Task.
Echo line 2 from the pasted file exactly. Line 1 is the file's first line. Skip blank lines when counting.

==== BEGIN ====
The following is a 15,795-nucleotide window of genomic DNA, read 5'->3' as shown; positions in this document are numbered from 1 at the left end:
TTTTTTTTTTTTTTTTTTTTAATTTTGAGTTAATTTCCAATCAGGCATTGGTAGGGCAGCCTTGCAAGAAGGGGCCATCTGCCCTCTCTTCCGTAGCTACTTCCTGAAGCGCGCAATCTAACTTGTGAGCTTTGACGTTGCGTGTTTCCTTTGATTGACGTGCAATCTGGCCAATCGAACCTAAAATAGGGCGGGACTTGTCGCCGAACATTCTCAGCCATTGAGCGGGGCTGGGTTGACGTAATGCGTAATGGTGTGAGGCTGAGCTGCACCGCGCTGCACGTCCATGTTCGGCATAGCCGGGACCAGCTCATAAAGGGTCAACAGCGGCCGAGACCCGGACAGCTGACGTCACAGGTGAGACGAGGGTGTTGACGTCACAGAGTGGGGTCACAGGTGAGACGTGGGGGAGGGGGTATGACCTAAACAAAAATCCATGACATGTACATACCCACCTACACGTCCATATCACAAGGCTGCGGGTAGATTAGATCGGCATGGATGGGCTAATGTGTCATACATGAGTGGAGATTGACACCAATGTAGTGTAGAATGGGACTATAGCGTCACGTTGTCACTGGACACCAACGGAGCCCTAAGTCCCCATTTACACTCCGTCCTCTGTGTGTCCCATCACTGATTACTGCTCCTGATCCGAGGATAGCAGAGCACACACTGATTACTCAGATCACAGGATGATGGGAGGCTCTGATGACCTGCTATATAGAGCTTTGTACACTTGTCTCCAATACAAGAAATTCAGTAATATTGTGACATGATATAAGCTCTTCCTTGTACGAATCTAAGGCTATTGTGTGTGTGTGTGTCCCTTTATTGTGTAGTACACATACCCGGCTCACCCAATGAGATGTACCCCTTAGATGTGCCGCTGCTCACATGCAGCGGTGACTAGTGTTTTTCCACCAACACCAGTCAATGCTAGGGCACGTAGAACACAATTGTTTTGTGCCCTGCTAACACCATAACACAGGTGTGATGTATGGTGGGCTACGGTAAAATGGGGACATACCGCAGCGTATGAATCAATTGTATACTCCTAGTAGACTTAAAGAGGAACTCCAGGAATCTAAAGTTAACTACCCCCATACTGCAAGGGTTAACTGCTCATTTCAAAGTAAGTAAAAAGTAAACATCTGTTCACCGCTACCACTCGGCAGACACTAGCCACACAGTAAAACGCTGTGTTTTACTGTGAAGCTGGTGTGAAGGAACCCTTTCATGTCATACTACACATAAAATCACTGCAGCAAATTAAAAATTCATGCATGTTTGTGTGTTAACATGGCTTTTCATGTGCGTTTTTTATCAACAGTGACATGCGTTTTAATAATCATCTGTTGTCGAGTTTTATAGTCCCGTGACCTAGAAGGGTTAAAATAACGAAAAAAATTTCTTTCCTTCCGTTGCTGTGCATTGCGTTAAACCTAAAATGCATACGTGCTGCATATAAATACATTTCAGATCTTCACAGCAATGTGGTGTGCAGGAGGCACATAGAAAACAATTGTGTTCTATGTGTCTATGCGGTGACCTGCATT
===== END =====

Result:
TTTTTTTTTTTTTTTTTTTTAATTTTGAGTTAATTTCCAATCAGGCATTGGTAGGGCAGCCTTGCAAGAAGGGGCCATCTGCCCTCTCTTCCGTAGCTACTTCCTGAAGCGCGCAATCTAACTTGTGAGCTTTGACGTTGCGTGTTTCCTTTGATTGACGTGCAATCTGGCCAATCGAACCTAAAATAGGGCGGGACTTGTCGCCGAACATTCTCAGCCATTGAGCGGGGCTGGGTTGACGTAATGCGTAATGGTGTGAGGCTGAGCTGCACCGCGCTGCACGTCCATGTTCGGCATAGCCGGGACCAGCTCATAAAGGGTCAACAGCGGCCGAGACCCGGACAGCTGACGTCACAGGTGAGACGAGGGTGTTGACGTCACAGAGTGGGGTCACAGGTGAGACGTGGGGGAGGGGGTATGACCTAAACAAAAATCCATGACATGTACATACCCACCTACACGTCCATATCACAAGGCTGCGGGTAGATTAGATCGGCATGGATGGGCTAATGTGTCATACATGAGTGGAGATTGACACCAATGTAGTGTAGAATGGGACTATAGCGTCACGTTGTCACTGGACACCAACGGAGCCCTAAGTCCCCATTTACACTCCGTCCTCTGTGTGTCCCATCACTGATTACTGCTCCTGATCCGAGGATAGCAGAGCACACACTGATTACTCAGATCACAGGATGATGGGAGGCTCTGATGACCTGCTATATAGAGCTTTGTACACTTGTCTCCAATACAAGAAATTCAGTAATATTGTGACATGATATAAGCTCTTCCTTGTACGAATCTAAGGCTATTGTGTGTGTGTGTGTCCCTTTATTGTGTAGTACACATACCCGGCTCACCCAATGAGATGTACCCCTTAGATGTGCCGCTGCTCACATGCAGCGGTGACTAGTGTTTTTCCACCAACACCAGTCAATGCTAGGGCACGTAGAACACAATTGTTTTGTGCCCTGCTAACACCATAACACAGGTGTGATGTATGGTGGGCTACGGTAAAATGGGGACATACCGCAGCGTATGAATCAATTGTATACTCCTAGTAGACTTAAAGAGGAACTCCAGGAATCTAAAGTTAACTACCCCCATACTGCAAGGGTTAACTGCTCATTTCAAAGTAAGTAAAAAGTAAACATCTGTTCACCGCTACCACTCGGCAGACACTAGCCACACAGTAAAACGCTGTGTTTTACTGTGAAGCTGGTGTGAAGGAACCCTTTCATGTCATACTACACATAAAATCACTGCAGCAAATTAAAAATTCATGCATGTTTGTGTGTTAACATGGCTTTTCATGTGCGTTTTTTATCAACAGTGACATGCGTTTTAATAATCATCTGTTGTCGAGTTTTATAGTCCCGTGACCTAGAAGGGTTAAAATAACGAAAAAAATTTCTTTCCTTCCGTTGCTGTGCATTGCGTTAAACCTAAAATGCATACGTGCTGCATATAAATACATTTCAGATCTTCACAGCAATGTGGTGTGCAGGAGGCACATAGAAAACAATTGTGTTCTATGTGTCTATGCGGTGACCTGCATT